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New Meta-analysis: Ivermectin Poised as Promising Treatment for COVID-19

Neil Campbell
Neil lives in Canada and writes about society and politics.
Published: June 25, 2021
A supporter of President of Brazil Jair Bolsonaro holds a large box of Ivermectin, used by many people to treat the SARS-CoV-2 virus, on May 15, 2021 in Brasilia, Brazil. A recent study in the American Journal of Therapeutics that analyzed several other studies appeared to confirm the anti-parasitic drug, which also has antiviral properties, has meaningful value to COVID-19 treatment.
A supporter of President of Brazil Jair Bolsonaro holds a large box of Ivermectin, used by many people to treat the SARS-CoV-2 virus, on May 15, 2021 in Brasilia, Brazil. A recent study in the American Journal of Therapeutics that analyzed several other studies appeared to confirm the anti-parasitic drug, which also has antiviral properties, has meaningful value to COVID-19 treatment. (Image: Andressa Anholete/Getty Images)

A recent systematic review and meta-analysis published in the American Journal of Therapeutics parsed the data of multiple studies seeking to find if the anti-parasitic drug Ivermectin showed efficacy in the treatment of Coronavirus Disease 2019 (COVID-19). The examination of data showed promising results.

Ivermectin is widely used in low and middle income countries to treat worm infections, in addition to scabies and lice, says the study. The drug’s benign safety profile has allowed it to be administered so many times that total doses amount to nearly a third of the planetary population.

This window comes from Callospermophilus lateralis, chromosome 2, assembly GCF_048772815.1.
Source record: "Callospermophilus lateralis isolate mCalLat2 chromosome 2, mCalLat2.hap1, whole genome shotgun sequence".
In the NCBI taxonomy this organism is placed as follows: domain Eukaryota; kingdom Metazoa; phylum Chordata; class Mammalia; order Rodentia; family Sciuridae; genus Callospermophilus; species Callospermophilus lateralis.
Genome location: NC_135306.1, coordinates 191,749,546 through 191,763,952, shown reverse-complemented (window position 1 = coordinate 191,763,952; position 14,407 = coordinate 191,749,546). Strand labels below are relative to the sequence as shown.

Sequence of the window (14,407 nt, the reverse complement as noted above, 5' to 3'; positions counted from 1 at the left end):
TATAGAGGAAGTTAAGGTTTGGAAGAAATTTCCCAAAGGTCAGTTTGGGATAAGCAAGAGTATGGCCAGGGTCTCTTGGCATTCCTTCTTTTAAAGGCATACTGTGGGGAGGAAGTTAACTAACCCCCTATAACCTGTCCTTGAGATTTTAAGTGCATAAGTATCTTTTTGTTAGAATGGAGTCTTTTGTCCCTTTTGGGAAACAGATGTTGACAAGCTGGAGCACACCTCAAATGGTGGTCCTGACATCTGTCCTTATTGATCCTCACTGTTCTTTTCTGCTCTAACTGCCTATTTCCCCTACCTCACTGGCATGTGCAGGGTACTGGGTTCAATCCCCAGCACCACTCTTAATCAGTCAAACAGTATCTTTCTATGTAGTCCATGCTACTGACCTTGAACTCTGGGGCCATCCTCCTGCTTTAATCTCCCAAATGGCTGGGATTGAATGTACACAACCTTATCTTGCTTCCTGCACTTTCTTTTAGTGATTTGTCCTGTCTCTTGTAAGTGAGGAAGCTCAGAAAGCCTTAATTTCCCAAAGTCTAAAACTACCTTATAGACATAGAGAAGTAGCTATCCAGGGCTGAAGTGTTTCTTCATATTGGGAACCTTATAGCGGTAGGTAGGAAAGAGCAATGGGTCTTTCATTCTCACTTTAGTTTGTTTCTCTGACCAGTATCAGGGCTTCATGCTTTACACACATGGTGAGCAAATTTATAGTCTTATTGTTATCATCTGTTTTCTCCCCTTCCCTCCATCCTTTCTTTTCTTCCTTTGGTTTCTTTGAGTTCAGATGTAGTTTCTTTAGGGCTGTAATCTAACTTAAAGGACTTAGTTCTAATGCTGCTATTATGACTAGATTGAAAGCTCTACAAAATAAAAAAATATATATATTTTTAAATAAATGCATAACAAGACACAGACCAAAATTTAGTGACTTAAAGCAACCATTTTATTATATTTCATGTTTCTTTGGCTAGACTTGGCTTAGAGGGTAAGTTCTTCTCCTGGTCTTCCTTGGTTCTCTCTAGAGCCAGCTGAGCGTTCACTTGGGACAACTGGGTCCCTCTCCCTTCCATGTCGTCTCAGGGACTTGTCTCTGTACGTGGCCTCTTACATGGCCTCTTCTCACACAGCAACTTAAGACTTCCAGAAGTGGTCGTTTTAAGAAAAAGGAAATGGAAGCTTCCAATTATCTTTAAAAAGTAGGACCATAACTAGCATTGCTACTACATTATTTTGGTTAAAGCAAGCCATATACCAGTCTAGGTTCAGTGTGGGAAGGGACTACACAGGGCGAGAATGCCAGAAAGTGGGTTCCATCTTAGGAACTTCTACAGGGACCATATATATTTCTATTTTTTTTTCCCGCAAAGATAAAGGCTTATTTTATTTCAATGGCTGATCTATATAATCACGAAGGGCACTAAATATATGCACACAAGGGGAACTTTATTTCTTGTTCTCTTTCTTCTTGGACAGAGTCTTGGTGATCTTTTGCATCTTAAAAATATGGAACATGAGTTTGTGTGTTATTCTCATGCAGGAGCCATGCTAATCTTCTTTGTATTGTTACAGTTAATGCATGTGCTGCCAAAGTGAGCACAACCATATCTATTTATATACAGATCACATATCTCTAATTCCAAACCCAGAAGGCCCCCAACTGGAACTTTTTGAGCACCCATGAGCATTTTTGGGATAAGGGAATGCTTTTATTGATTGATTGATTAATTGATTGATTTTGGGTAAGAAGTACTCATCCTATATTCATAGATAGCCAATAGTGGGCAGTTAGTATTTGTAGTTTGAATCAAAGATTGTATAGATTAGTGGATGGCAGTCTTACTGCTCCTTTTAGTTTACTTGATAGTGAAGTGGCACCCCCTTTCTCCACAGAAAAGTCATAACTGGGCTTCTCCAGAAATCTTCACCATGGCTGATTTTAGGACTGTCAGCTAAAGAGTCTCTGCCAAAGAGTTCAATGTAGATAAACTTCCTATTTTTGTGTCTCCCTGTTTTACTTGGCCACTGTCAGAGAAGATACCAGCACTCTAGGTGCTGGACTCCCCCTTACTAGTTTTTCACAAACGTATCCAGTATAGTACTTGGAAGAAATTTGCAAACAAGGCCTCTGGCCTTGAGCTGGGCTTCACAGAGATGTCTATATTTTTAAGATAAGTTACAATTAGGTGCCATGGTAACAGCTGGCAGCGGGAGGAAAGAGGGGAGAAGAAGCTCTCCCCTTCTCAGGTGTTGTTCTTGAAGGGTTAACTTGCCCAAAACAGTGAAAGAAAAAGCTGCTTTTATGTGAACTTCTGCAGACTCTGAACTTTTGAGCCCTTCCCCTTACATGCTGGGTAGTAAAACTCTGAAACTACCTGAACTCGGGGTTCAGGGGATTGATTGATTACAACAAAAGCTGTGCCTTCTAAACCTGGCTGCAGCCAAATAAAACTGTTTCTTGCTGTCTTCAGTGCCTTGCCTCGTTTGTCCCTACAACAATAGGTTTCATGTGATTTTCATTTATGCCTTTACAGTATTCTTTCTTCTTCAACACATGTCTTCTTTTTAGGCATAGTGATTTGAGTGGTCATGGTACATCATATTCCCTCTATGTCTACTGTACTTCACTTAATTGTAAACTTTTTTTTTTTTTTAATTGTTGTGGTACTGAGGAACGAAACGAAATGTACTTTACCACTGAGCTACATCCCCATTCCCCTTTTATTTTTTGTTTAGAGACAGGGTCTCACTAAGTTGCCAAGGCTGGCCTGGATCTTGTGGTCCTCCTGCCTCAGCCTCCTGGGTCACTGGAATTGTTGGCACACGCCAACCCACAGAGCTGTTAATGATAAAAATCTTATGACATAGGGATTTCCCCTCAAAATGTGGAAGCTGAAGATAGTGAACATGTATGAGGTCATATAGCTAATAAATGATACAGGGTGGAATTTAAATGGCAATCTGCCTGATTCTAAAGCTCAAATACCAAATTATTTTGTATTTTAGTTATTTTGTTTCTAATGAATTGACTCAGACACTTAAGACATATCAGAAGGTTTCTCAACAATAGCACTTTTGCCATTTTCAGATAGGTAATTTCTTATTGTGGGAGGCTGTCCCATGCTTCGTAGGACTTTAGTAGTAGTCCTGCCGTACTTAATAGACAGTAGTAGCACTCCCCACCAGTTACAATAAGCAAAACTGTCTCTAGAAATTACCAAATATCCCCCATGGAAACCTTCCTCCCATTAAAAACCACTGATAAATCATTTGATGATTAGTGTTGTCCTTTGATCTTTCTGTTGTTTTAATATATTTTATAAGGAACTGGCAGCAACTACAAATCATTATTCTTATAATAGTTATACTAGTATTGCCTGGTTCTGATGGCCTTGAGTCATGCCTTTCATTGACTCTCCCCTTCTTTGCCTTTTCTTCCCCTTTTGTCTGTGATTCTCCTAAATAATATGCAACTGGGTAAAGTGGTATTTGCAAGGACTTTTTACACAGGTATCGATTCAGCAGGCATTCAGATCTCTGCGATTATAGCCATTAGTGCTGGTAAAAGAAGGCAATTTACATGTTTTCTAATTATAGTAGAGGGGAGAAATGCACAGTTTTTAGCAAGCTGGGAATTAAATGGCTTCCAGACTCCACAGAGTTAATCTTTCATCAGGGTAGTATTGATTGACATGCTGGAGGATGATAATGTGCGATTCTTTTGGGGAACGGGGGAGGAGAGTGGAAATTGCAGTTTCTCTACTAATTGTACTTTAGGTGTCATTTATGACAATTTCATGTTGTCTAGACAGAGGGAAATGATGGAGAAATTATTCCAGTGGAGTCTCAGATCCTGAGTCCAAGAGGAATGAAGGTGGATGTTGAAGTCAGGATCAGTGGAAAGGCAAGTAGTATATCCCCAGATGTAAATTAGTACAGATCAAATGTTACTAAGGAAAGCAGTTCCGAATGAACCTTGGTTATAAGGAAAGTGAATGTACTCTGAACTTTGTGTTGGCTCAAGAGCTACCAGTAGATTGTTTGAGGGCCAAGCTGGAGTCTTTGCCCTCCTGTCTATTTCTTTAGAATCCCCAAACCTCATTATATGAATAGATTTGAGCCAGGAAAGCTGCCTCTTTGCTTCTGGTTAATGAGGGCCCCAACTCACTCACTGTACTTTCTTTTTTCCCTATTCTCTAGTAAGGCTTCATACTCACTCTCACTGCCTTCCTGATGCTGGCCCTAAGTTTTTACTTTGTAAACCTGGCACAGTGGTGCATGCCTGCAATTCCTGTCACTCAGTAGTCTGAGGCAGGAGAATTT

Ivermectin is considered to be extremely safe in humans. Indeed, its creators were awarded a Nobel Prize in 2015 for its discovery.

According to the study, Ivermectin, in addition to being an anti-parasitic drug, also has significant antiviral effects against other RNA and DNA viruses, such as Dengue, Yellow Fever, and Zika. One study researchers analyzed found the active mechanism for the drug’s antiviral properties is its ability to block the nuclear import of viral proteins. However, this was only demonstrated in vitro, or in lab experiments, and has not yet been confirmed in vivo, or inside the body.

“Developing new medications can take years; therefore, identifying existing drugs that can be repurposed against COVID-19 that already have an established safety profile through decades of use could play a critical role in suppressing or even ending the SARS-CoV2 pandemic,” reads the study.

Researchers note the drug’s use may be significant in the developing world, as the drug is extremely cheap to purchase and administer. One 2018 study examined in the treatment of scabies found 100 12-mg pills cost only $2.90 USD. Another study from Bangladesh showed the drug cost between 60 cents and $1.80 USD for a 5-day dose.

By comparison, the Pfizer and Moderna mRNA injections are costing governments between $19.50 and $37.00 USD per dose before costs of cooling and storage are accounted for. 

The study parsed a total of 594 studies. 512 did not make the cut. Of the remaining 82, 17 were excluded, 39 were still ongoing, and 2 were awaiting classification, resulting in a final 24 studies used as a basis for the researchers’ conclusions. 

The 24 remaining studies involved 3,406 participants. Researchers found in 15 of these trials, comprising 2,438 patients, Ivermectin “reduced the risk of death by an average of 62% (95% CI 27%–81%) compared with no Ivermectin treatment.”

According to the UK Ministry of Defence, “A confidence interval [CI] is an educated guess about a certain characteristic within a population,” and in this case, indicates a range of values likely to include the true value. Since the CI does not include 0%, there is very likely an above 0%, or actual reduction in death.

Using trial sequential analyses (TSA), the authors found “there is firm evidence for a beneficial effect of ivermectin use over no Ivermectin use in mainly hospitalized participants with mild to moderate COVID-19 infection.”